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The Three N's for the New Professional

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Post The Three N's for the New Professional   Sat Aug 13, 2011 9:35 am


Ok, so maybe not three but I think you get the picture. This journey to becoming a new professional in the field of mental health is one full of curiosity, questions, and believe it or not answers. It seems that around the second quarter of internship, you soon learn that those years of graduate school will definitely not be the end of the learning process. As with some other professions, graduating with a degree may be all you need in order to enter the field. With the wonderful field of mental health counseling, the student steps off the graduation stage into a field full of opportunities, learning experiences, licensure requirements, examinations, and various areas of specialty. In order to be successful in entering the field we must be prepared to arm ourselves with knowledge, news, and networking.

The term "knowledge is the key to success" may be cliché, but definitely applies to professional and personal success. In my experience, I was the bashful student that would have preferred for opportunity to come my way. Of course, I slowly evolved into an opposite state of mind, in which it became my responsibility to myself and to the field that I go out and hunt for opportunity. To prepare for this hunt, I became armed with the first of the three weapons, knowledge. Knowledge became my best friend. There was knowledge to be found on specialties in the field, knowledge to be found on taking the state exams, knowledge on licensure requirements, knowledge on further education. I went into knowledge overload. With the armor of knowledge, the gift of confidence was bestowed upon me. I was confident enough to take the next steps, ask questions for clarification, and to make some decisions regarding the direction that I wanted to go with my degree.

Next we have news. There is another saying "no news is good news." Well, it is in this writer's opinion that no news is not good news. News is the evidence of movement. The counseling field is an ever-moving and ever-growing field and it is important for the new professional to be aware of which direction the field is moving. By reading and researching the news, we are aware of the progress that has been made within the profession. Most recently, news on progress made with the Veterans' Administration, made history. So, now, the new professional knows that the Veterans' Administration is another opportunity that can be researched. This is just one example of how the news can change the course of events in the new professionals' career.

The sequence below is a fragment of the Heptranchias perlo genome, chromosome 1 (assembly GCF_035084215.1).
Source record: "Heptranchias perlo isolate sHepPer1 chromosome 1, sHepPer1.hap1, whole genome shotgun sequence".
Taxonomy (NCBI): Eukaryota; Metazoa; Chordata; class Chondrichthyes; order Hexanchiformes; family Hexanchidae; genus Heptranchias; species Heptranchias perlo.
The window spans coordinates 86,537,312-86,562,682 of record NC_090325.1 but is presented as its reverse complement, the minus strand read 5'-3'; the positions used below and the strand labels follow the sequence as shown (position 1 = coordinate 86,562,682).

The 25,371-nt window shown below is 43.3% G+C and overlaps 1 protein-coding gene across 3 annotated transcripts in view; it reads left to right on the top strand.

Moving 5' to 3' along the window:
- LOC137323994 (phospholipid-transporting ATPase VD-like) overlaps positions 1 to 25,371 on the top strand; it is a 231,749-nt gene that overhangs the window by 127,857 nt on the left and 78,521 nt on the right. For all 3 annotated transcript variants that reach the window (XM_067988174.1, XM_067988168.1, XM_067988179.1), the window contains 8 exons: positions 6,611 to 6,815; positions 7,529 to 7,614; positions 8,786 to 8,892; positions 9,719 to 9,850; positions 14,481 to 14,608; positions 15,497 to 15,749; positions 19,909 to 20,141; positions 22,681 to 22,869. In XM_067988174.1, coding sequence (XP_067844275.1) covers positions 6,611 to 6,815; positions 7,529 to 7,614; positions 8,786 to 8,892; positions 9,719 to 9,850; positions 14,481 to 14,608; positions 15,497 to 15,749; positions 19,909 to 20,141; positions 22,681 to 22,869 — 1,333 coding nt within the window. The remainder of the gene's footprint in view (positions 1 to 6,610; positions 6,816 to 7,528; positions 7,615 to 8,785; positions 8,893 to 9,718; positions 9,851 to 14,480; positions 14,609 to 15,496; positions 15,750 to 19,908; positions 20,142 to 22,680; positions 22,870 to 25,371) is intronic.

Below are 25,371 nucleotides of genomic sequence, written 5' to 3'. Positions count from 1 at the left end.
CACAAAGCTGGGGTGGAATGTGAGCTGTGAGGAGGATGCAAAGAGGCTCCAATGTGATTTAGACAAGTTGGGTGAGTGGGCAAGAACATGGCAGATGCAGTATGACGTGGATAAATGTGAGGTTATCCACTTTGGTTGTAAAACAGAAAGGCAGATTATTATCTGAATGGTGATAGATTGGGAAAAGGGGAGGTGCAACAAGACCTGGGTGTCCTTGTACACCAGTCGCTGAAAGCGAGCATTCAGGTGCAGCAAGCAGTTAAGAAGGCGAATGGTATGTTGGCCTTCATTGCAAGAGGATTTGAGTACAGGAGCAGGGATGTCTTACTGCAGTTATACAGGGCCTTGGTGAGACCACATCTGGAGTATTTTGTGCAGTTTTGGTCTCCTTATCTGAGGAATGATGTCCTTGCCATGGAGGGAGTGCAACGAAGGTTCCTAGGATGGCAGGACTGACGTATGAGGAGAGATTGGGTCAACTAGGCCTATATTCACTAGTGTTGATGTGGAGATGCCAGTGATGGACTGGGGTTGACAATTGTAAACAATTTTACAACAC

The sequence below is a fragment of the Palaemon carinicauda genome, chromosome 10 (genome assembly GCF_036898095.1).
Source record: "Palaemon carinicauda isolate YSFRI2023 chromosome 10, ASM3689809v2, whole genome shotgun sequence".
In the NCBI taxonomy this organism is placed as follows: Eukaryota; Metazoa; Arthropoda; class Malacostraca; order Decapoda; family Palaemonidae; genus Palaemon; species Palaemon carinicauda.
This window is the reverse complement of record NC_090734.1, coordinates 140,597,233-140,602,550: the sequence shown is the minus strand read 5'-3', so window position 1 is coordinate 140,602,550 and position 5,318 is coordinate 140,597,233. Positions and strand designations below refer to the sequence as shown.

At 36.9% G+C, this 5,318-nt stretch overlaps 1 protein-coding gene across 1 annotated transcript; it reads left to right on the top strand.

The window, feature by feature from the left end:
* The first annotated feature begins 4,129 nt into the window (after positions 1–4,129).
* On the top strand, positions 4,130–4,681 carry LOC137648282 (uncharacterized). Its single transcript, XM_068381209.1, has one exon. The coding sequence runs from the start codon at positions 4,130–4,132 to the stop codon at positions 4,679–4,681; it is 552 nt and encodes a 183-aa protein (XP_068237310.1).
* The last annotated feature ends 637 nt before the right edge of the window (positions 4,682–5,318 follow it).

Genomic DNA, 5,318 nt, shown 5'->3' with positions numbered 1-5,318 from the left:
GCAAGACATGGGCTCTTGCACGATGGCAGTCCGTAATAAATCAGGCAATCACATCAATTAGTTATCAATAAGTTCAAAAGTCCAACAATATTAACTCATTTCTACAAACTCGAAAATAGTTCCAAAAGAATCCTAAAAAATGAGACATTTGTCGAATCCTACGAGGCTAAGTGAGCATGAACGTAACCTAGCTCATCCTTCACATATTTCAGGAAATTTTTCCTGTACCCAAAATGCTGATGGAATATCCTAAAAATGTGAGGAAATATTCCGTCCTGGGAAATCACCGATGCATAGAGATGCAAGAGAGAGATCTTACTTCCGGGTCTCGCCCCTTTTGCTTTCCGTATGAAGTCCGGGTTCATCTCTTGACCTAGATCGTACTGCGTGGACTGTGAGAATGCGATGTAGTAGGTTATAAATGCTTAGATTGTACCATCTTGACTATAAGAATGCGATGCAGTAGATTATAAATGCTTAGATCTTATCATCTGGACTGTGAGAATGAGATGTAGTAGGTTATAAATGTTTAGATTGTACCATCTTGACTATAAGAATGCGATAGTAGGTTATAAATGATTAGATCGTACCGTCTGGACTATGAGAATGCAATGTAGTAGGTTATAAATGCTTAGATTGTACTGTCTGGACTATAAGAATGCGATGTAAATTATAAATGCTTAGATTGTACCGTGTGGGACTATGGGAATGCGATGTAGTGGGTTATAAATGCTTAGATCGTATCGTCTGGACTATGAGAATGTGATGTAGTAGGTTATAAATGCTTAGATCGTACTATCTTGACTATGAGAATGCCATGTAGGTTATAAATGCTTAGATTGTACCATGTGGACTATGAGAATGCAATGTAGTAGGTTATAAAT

Finally, we have moved on to networking. Networking can be a huge obstacle for the new professional that may not be accustomed to seeking information from people rather than reading and researching online. With networking, it is important to realize that there is no more abundant information than the information offered by human experience. A network is defined as a person that exchanges information with others working in a similar field to further their career. A network forms by sharing information with someone, who will then share that information with someone else, and so forth. There are no clear and cut rules to networking. One main aspect of networking is that it is a give and take relationship. In saying this, it is important to understand that new or seasoned, there is always information to be shared. Networking can be as simple as handing your resume to a colleague at lunch, while discussing personal or professional progress. This is the take aspect. On the other hand, networking might just be passing on information to a fellow colleague regarding an article that you researched and that was relevant to their specialty area. This is the give aspect. Either way, the process of networking has begun and it is your responsibility as a new professional to continue the cycle of networking amongst those in the field.

In conclusion, this is the field of Human Services. Not only are we responsible, for servicing our clients, we are also responsible for servicing each other by sharing, researching, and utilizing the networks, news, and knowledge that we've acquired.

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